Eighteen of the 22 cardinals in this latest round of appointments are under the age of 80 and thus eligible to vote in the conclave, or gathering, that elects a pope. (The red hats given to the four octogenarians are the church equivalent of lifetime achievement awards.) Of those 18 new electors, seven are Italians, five others are from Europe, and a total of 10 are Vatican officials.

Just three of the new cardinals — from Brazil, Hong Kong and India — are from outside the West, and in the biggest surprise, none are from Africa, where the church is experiencing its greatest growth, followed by Asia. Half of the world’s 1.2 billion Catholics live in the Americas.

That means Italians will form the largest national block and account for one-quarter of the 126 cardinal-electors (several will age out this year), up from 16.5 percent in 2005. In addition, 35 percent of the cardinal-electors will come from the Roman curia — up from less than a quarter when Benedict was elected in 2005.

John Paul II, who was Polish and the first non-Italian pontiff in 450 years when he was elected in 1978, deliberately sought to internationalize the College of Cardinals and the Roman curia, though he also brought in a number of fellow Poles to help run his administration.

Why has Benedict largely reversed that trend? Vatican-watcher John Allen of the National Catholic Reporter noted that before he was elected pope, Ratzinger spent nearly 25 years working in Rome and his appointments are “perhaps a product of his comfort level with Italian ecclesial culture.”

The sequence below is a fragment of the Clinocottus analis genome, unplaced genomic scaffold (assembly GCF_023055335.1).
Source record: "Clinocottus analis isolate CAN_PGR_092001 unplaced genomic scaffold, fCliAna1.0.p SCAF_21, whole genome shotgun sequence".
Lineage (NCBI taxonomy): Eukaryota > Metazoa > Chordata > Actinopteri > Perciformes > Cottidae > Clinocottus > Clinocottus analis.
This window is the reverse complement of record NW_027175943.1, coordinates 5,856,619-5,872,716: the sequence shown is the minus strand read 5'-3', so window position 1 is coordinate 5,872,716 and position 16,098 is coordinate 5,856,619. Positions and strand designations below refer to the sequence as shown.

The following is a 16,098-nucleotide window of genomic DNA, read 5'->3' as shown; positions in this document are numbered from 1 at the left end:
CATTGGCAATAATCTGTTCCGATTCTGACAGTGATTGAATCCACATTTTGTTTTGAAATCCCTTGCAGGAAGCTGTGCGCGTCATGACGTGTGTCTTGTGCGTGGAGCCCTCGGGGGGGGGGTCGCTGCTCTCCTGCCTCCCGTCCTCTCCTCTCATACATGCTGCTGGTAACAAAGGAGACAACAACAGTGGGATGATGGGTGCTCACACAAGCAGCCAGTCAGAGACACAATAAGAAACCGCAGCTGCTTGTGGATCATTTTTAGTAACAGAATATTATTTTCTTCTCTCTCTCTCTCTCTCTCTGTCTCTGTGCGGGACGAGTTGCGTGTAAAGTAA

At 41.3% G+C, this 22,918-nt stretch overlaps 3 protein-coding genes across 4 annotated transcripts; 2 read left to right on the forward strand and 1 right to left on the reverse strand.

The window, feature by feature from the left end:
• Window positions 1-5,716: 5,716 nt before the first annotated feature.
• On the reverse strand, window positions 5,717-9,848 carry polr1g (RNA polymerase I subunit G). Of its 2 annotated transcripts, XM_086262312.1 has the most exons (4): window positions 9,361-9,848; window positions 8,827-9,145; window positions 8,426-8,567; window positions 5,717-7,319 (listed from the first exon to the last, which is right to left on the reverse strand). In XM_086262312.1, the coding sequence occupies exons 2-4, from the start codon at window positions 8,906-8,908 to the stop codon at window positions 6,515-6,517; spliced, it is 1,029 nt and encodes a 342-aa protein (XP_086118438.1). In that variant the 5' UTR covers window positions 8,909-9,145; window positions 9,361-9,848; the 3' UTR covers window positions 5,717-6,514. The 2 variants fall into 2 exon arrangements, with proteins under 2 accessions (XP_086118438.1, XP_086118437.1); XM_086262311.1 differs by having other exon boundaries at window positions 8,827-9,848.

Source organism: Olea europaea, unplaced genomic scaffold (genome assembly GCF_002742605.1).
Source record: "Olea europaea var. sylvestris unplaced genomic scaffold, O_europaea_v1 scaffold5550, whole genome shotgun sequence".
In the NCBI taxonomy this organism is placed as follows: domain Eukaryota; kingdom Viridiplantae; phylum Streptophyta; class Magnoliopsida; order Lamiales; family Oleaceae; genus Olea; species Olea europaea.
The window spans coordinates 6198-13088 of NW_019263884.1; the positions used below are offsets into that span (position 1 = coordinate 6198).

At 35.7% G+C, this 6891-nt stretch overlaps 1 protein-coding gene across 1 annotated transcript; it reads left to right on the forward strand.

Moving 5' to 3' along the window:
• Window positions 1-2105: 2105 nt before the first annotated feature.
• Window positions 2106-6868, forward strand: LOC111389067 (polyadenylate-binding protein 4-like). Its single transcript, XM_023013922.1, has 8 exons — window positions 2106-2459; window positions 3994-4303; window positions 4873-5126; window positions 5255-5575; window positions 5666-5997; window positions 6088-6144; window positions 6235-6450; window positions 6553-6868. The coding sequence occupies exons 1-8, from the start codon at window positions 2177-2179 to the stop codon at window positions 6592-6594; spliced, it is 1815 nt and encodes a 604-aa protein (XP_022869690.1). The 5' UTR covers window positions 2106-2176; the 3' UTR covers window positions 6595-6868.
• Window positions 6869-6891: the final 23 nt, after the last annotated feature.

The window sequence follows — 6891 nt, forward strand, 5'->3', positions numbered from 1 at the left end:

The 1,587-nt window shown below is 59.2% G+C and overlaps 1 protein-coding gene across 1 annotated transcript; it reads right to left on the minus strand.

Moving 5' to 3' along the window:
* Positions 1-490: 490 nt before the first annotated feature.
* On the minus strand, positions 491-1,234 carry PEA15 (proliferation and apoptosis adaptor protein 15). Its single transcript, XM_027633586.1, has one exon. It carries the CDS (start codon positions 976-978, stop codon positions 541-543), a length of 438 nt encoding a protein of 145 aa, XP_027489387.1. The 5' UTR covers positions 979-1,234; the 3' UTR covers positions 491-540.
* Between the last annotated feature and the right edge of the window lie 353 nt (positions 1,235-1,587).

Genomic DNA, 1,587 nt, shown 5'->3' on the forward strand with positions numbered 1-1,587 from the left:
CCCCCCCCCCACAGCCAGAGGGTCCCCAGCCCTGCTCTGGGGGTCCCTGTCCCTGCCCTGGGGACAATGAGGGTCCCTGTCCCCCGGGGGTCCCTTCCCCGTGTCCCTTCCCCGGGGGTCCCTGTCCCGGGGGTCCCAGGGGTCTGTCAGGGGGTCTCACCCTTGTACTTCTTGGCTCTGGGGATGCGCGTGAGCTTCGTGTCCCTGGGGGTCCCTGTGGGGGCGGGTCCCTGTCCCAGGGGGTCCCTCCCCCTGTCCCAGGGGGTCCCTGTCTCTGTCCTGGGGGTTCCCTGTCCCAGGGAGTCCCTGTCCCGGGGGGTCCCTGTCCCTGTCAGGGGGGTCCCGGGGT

The other major factor is that Benedict is at heart an Old World, old-fashioned Bavarian Catholic, and both he and the cardinals who elected him believe that Europe remains the birthplace of Catholic culture. In that view, Benedict represents the best — and perhaps last — chance to restore that culture and use it to evangelize the rest of the world.

But in light of this latest round of cardinal appointments, and given growing concerns about Benedict’s health — he turns 85 in April — this set of electors may well be the men who eventually choose Benedict’s successor. Their numbers suggest they may be just as likely to look to Europe once again rather than to the future church in the global South.